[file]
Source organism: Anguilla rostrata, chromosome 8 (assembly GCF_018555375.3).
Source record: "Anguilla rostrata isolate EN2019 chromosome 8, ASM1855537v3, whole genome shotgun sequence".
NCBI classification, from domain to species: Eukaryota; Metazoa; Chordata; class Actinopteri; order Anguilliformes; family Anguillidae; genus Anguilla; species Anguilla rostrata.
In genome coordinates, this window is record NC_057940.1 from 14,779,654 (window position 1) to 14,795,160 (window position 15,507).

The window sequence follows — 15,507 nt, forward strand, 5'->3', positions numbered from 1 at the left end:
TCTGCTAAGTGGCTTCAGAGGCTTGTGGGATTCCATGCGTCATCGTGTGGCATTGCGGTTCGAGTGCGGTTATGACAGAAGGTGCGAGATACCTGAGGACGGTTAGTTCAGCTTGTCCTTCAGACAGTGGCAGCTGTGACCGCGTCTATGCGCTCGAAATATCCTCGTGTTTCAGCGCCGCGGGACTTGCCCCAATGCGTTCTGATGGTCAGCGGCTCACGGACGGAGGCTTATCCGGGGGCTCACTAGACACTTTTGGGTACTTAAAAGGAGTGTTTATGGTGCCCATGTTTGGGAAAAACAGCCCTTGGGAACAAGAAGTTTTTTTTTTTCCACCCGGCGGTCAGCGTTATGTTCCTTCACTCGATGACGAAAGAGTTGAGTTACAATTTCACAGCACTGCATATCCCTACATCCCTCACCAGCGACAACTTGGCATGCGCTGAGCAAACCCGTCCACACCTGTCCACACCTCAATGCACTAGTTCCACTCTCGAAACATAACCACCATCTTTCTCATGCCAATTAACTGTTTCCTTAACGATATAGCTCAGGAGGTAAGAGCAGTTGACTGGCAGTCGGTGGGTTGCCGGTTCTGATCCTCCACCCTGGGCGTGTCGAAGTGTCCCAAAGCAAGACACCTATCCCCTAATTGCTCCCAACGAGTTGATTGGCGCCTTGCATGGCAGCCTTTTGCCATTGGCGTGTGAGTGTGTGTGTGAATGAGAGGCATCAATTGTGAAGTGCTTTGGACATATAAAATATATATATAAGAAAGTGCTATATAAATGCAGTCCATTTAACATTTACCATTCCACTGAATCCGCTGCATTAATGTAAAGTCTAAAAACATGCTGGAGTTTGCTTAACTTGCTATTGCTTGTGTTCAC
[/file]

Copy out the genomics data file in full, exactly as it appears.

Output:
Source organism: Anguilla rostrata, chromosome 8 (assembly GCF_018555375.3).
Source record: "Anguilla rostrata isolate EN2019 chromosome 8, ASM1855537v3, whole genome shotgun sequence".
NCBI classification, from domain to species: Eukaryota; Metazoa; Chordata; class Actinopteri; order Anguilliformes; family Anguillidae; genus Anguilla; species Anguilla rostrata.
In genome coordinates, this window is record NC_057940.1 from 14,779,654 (window position 1) to 14,795,160 (window position 15,507).

The window sequence follows — 15,507 nt, forward strand, 5'->3', positions numbered from 1 at the left end:
TCTGCTAAGTGGCTTCAGAGGCTTGTGGGATTCCATGCGTCATCGTGTGGCATTGCGGTTCGAGTGCGGTTATGACAGAAGGTGCGAGATACCTGAGGACGGTTAGTTCAGCTTGTCCTTCAGACAGTGGCAGCTGTGACCGCGTCTATGCGCTCGAAATATCCTCGTGTTTCAGCGCCGCGGGACTTGCCCCAATGCGTTCTGATGGTCAGCGGCTCACGGACGGAGGCTTATCCGGGGGCTCACTAGACACTTTTGGGTACTTAAAAGGAGTGTTTATGGTGCCCATGTTTGGGAAAAACAGCCCTTGGGAACAAGAAGTTTTTTTTTTTCCACCCGGCGGTCAGCGTTATGTTCCTTCACTCGATGACGAAAGAGTTGAGTTACAATTTCACAGCACTGCATATCCCTACATCCCTCACCAGCGACAACTTGGCATGCGCTGAGCAAACCCGTCCACACCTGTCCACACCTCAATGCACTAGTTCCACTCTCGAAACATAACCACCATCTTTCTCATGCCAATTAACTGTTTCCTTAACGATATAGCTCAGGAGGTAAGAGCAGTTGACTGGCAGTCGGTGGGTTGCCGGTTCTGATCCTCCACCCTGGGCGTGTCGAAGTGTCCCAAAGCAAGACACCTATCCCCTAATTGCTCCCAACGAGTTGATTGGCGCCTTGCATGGCAGCCTTTTGCCATTGGCGTGTGAGTGTGTGTGTGAATGAGAGGCATCAATTGTGAAGTGCTTTGGACATATAAAATATATATATAAGAAAGTGCTATATAAATGCAGTCCATTTAACATTTACCATTCCACTGAATCCGCTGCATTAATGTAAAGTCTAAAAACATGCTGGAGTTTGCTTAACTTGCTATTGCTTGTGTTCAC